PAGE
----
U.S. employers added 156,000 jobs in December, capping a year of slower but fairly steady hiring and providing the last major snapshot of the economy President-elect Donald Trump will inherit from President Barack Obama.
Friday's report from the Labor Department portrayed a job market that remains durable 7-1/2 years after the recovery from the Great Recession began. Though the unemployment rate rose to 4.7 percent from a nine-year low of 4.6 percent, it did so for an encouraging reason: More people began looking for work. Because not all of them found jobs immediately, more people were counted as unemployed in December.
Hourly pay jumped 2.9 percent from a year earlier, the sharpest increase in more than seven years. That is a positive sign that the low unemployment rate is forcing some businesses to offer higher wages to attract and keep workers. Sluggish growth in Americans' paychecks has been a longstanding weak spot in the economic recovery.
For all of 2016, job growth averaged 180,000 a month, down from 229,000 in 2015, but enough to lower unemployment over time.
"While job growth has slowed somewhat, this is likely more due to a shortage of qualified workers rather than a lack of confidence among business leaders," said Sal Guatieri, a senior economist at BMO Capital Markets.
Hiring last month was led by the health care sector, which added 43,000 jobs, mostly in doctors' offices and hospitals. Manufacturing resumed hiring after four months of job cuts, adding 17,000.
Restaurants and bars gained 30,000 positions. Transportation and warehousing, fueled by the growth of online shopping during the holiday season, added 15,000. On the other hand, construction and mining companies shed jobs.
A broader gauge of unemployment, which includes part-time workers who would prefer full-time work as well as people who have stopped looking for jobs, dipped to 9.2 percent from 9.3 percent. That's the lowest level since April 2008.
"More people are back at work than at any point since the recession," noted Jed Kolko, chief economist at the job site Indeed. "However, Trump will inherit an economy that's riding high but faces long-term challenges. Fewer adults are at work than before the recession, manufacturing is lagging despite an uptick in December and the acceleration in wage growth, while great for workers, could raise inflation fears."
In addition, many men, especially those without a college education, have suffered as the job market has shifted away from blue collar work such as manufacturing and mining toward industries that either require higher skills, like information technology, or that pay less and are dominated by women, such as health care.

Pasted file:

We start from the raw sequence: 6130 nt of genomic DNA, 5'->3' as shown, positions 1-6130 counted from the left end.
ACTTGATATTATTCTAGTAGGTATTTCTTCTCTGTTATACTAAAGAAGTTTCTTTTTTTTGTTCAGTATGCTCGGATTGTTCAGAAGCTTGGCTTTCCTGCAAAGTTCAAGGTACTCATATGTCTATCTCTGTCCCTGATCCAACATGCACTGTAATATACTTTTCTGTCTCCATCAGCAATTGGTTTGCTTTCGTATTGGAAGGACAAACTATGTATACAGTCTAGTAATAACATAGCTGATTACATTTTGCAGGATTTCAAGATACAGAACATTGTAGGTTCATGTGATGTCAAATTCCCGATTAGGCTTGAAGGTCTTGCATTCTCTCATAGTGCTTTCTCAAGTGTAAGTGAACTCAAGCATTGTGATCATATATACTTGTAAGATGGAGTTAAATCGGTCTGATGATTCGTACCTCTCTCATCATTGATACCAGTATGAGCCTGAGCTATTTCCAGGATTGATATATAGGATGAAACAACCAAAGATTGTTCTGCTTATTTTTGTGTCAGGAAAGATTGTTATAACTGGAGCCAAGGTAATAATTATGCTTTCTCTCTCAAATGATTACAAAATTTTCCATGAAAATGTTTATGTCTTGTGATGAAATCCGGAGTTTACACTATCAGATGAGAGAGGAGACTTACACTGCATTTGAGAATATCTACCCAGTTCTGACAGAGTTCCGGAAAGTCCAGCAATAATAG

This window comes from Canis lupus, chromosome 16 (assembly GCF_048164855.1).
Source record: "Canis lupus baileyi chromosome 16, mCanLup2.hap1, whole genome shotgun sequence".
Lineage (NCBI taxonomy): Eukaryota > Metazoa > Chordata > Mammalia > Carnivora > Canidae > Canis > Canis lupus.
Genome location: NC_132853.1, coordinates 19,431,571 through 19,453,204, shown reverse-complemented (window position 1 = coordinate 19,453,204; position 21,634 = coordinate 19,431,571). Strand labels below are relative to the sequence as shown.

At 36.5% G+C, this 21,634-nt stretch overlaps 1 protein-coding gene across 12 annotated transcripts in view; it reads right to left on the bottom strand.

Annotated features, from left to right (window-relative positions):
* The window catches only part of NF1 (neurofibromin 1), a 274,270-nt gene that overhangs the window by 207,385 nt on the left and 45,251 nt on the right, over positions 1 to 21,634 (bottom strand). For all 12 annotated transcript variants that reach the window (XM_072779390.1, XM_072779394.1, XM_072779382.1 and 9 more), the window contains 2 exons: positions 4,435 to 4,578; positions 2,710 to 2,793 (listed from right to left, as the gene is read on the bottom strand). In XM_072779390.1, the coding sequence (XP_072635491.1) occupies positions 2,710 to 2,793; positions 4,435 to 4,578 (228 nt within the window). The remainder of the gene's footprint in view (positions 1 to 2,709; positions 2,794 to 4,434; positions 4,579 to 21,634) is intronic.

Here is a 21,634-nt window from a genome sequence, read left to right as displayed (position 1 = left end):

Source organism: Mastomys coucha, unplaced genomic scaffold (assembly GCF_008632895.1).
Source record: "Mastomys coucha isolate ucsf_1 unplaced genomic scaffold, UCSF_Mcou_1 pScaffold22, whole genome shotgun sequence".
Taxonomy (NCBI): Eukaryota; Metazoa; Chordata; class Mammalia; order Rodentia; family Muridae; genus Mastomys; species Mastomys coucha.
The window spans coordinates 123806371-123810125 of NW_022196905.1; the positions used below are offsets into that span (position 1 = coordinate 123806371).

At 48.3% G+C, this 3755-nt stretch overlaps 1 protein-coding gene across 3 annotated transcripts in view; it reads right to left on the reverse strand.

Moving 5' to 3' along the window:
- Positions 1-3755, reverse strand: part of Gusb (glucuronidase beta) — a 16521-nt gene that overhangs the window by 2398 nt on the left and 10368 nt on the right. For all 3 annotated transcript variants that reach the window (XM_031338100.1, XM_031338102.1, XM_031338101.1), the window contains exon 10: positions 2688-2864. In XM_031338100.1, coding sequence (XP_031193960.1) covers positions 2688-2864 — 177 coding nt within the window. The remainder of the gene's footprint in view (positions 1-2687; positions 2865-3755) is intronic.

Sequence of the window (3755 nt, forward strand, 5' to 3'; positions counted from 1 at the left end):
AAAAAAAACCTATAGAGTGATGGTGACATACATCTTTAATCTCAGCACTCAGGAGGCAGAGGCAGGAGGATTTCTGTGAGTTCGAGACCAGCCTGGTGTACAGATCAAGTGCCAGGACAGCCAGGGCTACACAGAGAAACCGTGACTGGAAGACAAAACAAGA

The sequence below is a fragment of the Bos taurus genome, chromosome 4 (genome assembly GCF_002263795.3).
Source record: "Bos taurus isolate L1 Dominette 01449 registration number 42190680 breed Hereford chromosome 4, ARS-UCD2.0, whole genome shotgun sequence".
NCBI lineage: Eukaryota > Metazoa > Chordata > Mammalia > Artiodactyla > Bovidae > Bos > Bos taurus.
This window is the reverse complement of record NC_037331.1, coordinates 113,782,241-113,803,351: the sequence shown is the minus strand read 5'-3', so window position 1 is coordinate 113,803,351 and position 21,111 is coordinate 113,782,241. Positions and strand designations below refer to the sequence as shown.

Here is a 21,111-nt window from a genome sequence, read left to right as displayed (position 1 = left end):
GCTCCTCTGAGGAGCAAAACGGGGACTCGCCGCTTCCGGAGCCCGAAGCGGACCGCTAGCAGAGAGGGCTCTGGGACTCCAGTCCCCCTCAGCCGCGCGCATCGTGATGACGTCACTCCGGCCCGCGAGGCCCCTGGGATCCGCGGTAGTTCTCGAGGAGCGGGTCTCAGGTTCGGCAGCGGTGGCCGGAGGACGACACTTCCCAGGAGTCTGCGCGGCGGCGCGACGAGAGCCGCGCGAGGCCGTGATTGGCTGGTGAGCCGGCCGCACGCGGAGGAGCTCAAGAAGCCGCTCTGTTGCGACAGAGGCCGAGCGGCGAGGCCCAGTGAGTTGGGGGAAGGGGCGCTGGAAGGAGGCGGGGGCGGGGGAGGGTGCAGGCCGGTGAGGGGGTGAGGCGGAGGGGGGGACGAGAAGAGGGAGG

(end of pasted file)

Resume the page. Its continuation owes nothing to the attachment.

Though the unemployment rate has returned to its pre-recession level, the proportion of Americans in their prime working years who are either working or looking for work remains far below where it was before the recession began. When people stop looking for a job, they're no longer counted as unemployed. Those "dropouts" have contributed to a declining unemployment rate over the past eight years.
Trump spotlighted that trend as a shortcoming in Obama's record and charged during the election campaign that the unemployment rate was a "hoax." He now faces the steep challenge of bringing back men who have left the workforce.
Since the election, Trump has successfully pressured several manufacturers to keep some jobs in the United States, including Ford and United Technologies' air conditioning unit Carrier.
Even so, and despite last month's increase in factory jobs, manufacturing employment declined by 45,000 in 2016.
The steady rise in restaurant, hotel and retail jobs has also increased the ranks of part-time workers who would prefer full-time work. Those industries disproportionately hire part-timers.
About 5.6 million people work part time but want full-time work, a big improvement since the recession. Yet seven years into the recovery, that figure is still well above pre-recession levels of about 4.4 million.
Other recent economic data have been more encouraging. Consumers and small businesses have become more confident since the election, which could lead to increased spending and hiring.
And purchases of costly items like homes and cars have been strong, though they're threatened by higher interest rates. But if hiring and wage gains continue, they could offset at least some of the depressive effects of higher borrowing costs.
Auto sales rose for a seventh straight year in 2016 to a record high. Industry analysts expect sales to slip a bit this year but to remain at a healthy level.
And home sales reached their highest point in nearly a decade in November. Mortgage rates have jumped since the election but dipped this week, suggesting that rates might level off.